At the end of 2010, a unique forum brought together 8 creatives and critics to discuss issues facing design and development in Asia.
February 2nd, 2011
It’s always exciting when thought leaders in architecture and design come together to engage and interact in fresh and provocative ways.
Design Roulette, held in Singapore at the end of last year as part of the Asia Design Forum, was a dialogue with a difference.
Soo K. Chan, Kay Ngee Tan, Richard Hassell (see main image for WOHA’s Met in Bangkok), Lyndon Neri, Alex Cho, Robert Whitlock, Tim Johnson and Danwen Xing took to the stage to present 5 of their projects in 3 minutes and field questions for 7 minutes in a continuing chain of conversation, with each participant getting a turn as presenter and interviewer.
Singapore’s Dhoby Ghaut Green by SCDA Architects
For Kay Ngee Tan of Kay Ngee Tan Architects, the resulting dialogue was animated and offered a fresh perspective on common concerns.
Singapore Management University by Kay Ngee Tan Architects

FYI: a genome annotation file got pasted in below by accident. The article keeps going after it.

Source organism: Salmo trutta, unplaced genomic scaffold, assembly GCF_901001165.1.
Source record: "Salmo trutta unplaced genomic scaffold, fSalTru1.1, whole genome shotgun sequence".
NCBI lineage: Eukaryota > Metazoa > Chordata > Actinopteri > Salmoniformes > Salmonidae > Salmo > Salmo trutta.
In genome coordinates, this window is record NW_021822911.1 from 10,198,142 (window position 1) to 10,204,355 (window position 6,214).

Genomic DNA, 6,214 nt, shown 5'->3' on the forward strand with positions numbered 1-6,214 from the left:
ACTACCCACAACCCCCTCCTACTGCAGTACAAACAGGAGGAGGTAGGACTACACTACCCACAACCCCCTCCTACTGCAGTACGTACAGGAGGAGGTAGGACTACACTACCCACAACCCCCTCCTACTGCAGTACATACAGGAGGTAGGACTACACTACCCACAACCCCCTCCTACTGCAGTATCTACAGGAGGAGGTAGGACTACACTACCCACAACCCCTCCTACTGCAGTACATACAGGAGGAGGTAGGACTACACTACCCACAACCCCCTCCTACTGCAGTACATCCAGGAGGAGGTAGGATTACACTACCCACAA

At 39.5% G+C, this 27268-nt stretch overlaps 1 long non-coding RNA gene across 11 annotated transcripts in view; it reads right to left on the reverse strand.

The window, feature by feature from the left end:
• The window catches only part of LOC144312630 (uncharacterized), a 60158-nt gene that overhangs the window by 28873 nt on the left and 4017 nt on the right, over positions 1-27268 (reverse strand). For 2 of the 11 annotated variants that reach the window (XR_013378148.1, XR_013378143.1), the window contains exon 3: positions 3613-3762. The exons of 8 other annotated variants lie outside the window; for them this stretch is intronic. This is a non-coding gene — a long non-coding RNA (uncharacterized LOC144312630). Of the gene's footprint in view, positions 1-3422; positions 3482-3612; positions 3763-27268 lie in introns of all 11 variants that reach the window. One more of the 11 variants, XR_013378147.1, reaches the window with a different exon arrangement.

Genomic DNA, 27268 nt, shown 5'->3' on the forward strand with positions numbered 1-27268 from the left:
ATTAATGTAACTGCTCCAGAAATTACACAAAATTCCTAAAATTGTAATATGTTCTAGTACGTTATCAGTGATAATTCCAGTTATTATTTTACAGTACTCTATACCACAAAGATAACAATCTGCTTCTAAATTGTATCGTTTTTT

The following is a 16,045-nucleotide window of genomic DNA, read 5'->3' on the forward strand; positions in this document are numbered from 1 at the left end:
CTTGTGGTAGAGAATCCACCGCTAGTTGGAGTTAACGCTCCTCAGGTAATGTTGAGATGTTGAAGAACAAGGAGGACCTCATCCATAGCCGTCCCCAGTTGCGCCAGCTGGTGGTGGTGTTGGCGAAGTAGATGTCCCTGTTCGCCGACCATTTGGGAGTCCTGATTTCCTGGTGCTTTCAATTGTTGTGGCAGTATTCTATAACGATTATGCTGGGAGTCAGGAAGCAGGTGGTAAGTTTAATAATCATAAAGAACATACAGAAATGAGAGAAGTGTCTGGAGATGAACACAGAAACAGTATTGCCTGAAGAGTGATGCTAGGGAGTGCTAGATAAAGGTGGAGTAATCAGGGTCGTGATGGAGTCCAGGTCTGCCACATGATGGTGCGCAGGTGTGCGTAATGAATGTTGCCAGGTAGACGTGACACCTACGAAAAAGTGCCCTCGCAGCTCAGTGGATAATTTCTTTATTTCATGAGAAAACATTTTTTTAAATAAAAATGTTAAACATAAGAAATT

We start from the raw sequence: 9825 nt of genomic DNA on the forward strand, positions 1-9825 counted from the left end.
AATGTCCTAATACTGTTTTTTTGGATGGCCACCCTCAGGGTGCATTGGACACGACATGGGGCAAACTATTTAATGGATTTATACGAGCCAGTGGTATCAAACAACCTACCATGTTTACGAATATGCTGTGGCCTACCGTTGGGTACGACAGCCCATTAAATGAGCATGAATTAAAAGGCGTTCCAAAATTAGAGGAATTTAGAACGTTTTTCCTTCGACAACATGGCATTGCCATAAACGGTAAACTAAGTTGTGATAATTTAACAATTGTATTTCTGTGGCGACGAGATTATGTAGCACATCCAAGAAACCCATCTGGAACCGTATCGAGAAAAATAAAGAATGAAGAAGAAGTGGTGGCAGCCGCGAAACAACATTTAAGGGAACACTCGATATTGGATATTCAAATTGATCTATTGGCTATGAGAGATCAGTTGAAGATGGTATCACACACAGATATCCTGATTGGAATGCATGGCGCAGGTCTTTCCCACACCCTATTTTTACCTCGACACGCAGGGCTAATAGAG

“It’s intriguing to see how others resolve similar situations we face, as the selection of designers came from many parts of the world,” said Tan.
“It’s interesting to hear different approaches, whether one agrees with them or not.”
Singapore Pavilion by Kay Ngee Tan Architects
Kay Ngee Tan Architects presented their designs for the Singapore Management University, Buddhist Cultural Museum, Singapore Pavilion at the World Expo in Shanghai, a Villa in Hangzhou and a comparison of traditional courtyard houses in South East Asia and Northern China.
Buddhist cultural museum by Kay Ngee Tan Architects
Environmental issues were a consistent theme throughout the Design Roulette discussions, as were the role and value of design in Asia.
“The ADF forum mixed smaller design offices like ours with really huge operators, so discussion related to how one maintains the standard of design, and how architecture can positively or negatively impact on our environment,” said Tan.
Forums like Design Roulette are critical to creating dialogue in an ever-shifting and ever-adapting design environment – particularly in Singapore.
“It is important for the West to have a dialogue with the fast-moving, fast-changing East. Singapore in that sense is the right pivoting spot to hold this event,” said Tan.
“I must say work coming out of Singapore is not bad at all!” adds Tan. “Which makes me very proud of this small but highly intelligent city.”
The only downside of the event? According to Tan, the audience simply wanted more. Let’s hope the inaugural Design Roulette was the first of many!
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